Place Blogging: Right for Your Access Center?

[ PEG access centers looking to extend their service to their communities, and engage more residents in community-based conversations, may want to consider “place blogging.” Here’s two reports of Lisa Williams’ presentation of the idea to public TV & radio types at last week’s Public Media conference. See for more ideas. – rghm ]

“You have a community waiting to happen”
by JHD

>>> As media consolidation has made regional and small town dailies more and more anemic, suburbanites and small city residents are feeling more and more ignored by traditional media, even their local hometown newspaper. Despite the attempts of large newspaper organizations to reach readers on-line, place blogs are cropping up all over the country. Almost 1 in 10 US communities have have placeblogs (we’re talking about small towns — that’s a lot of sites — go to to check some of them out.) Lisa’s questions for us: “Why leave local on-line community to print? Where is the Digg of public media?” We don’t have to answer to a conglomerate. We have the local presence and personal connections. We have a community waiting to happen. Here are some other links to check out what some other non-profits are doing with social media >>>

No News Is Good News in Watertown
by Andy Carvin

“So, you’re in Watertown – is there any news there?”
“No. If there were, I’d move.”

This is Lisa Williams recounting a conversation she had with someone during her talk about placeblogging. Lisa runs H2Otown, the successful community blog for Watertown, MA. Lisa is talking about local news and their reticence to work with local bloggers to cover what’s going on in a community. Media outlets get nervous with terms like “citizen journalism,” but they don’t realized there are groups of bloggers in communities who aren’t trying to be journalists, per se, but are still trying to create an online place where residents can come together and talk about their community: things that need to be fixed, road conditions, events and the like. Unless there’s breaking news in these communities, the media ignores them, but that doesn’t mean there isn’t lots of important things to talk about it. As Lisa puts it, “Why is it possible to know more about what’s going on in Indonesia than the East End?” As soon as you step out of the metro area of a given city, media coverage just evaporates. -andy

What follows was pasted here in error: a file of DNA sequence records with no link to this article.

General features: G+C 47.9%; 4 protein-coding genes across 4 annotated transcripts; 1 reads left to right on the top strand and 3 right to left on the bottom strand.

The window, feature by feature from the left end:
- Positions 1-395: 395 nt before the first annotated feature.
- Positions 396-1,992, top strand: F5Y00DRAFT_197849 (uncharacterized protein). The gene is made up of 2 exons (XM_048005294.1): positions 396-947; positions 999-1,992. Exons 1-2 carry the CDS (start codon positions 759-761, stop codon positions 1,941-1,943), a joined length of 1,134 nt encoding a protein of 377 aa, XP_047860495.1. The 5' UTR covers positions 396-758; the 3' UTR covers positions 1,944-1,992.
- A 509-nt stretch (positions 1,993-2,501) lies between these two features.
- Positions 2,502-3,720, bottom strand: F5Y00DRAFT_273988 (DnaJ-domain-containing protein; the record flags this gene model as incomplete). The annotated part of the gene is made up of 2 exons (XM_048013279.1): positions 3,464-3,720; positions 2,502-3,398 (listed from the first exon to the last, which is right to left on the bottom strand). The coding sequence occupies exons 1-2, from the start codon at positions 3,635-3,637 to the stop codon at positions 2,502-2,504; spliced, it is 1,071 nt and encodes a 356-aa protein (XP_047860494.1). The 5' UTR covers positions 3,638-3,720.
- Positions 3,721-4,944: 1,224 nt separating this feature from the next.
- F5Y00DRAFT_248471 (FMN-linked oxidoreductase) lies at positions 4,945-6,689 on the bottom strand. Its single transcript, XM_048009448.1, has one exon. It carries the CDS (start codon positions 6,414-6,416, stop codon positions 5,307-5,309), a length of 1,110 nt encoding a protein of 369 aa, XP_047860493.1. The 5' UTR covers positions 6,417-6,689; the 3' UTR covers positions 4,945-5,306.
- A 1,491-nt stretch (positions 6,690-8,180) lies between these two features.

compiled by Rob McCausland
Director of Information & Organizing Services
Alliance for Community Media

Explore posts in the same categories: citizen journalism, community media, net neutrality, PEG access TV, public access television, social media, user-generated content

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